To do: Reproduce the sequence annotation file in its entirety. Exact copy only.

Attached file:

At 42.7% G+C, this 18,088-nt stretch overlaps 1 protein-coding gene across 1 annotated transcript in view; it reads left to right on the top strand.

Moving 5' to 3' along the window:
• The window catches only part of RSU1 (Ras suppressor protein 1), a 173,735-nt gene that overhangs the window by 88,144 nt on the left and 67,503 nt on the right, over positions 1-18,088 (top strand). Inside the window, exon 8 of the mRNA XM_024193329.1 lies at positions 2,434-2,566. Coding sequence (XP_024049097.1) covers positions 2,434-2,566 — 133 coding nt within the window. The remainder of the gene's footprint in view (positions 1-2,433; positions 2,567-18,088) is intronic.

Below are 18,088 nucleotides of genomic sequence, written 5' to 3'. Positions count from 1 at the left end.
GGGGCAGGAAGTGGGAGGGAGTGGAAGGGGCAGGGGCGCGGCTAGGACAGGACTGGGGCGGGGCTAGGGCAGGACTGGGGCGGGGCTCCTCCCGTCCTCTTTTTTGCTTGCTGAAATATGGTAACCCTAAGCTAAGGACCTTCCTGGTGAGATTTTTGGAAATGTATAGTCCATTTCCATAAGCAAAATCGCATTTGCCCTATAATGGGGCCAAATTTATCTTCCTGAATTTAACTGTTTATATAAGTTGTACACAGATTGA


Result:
At 42.7% G+C, this 18,088-nt stretch overlaps 1 protein-coding gene across 1 annotated transcript in view; it reads left to right on the top strand.

Moving 5' to 3' along the window:
• The window catches only part of RSU1 (Ras suppressor protein 1), a 173,735-nt gene that overhangs the window by 88,144 nt on the left and 67,503 nt on the right, over positions 1-18,088 (top strand). Inside the window, exon 8 of the mRNA XM_024193329.1 lies at positions 2,434-2,566. Coding sequence (XP_024049097.1) covers positions 2,434-2,566 — 133 coding nt within the window. The remainder of the gene's footprint in view (positions 1-2,433; positions 2,567-18,088) is intronic.

Below are 18,088 nucleotides of genomic sequence, written 5' to 3'. Positions count from 1 at the left end.
GGGGCAGGAAGTGGGAGGGAGTGGAAGGGGCAGGGGCGCGGCTAGGACAGGACTGGGGCGGGGCTAGGGCAGGACTGGGGCGGGGCTCCTCCCGTCCTCTTTTTTGCTTGCTGAAATATGGTAACCCTAAGCTAAGGACCTTCCTGGTGAGATTTTTGGAAATGTATAGTCCATTTCCATAAGCAAAATCGCATTTGCCCTATAATGGGGCCAAATTTATCTTCCTGAATTTAACTGTTTATATAAGTTGTACACAGATTGA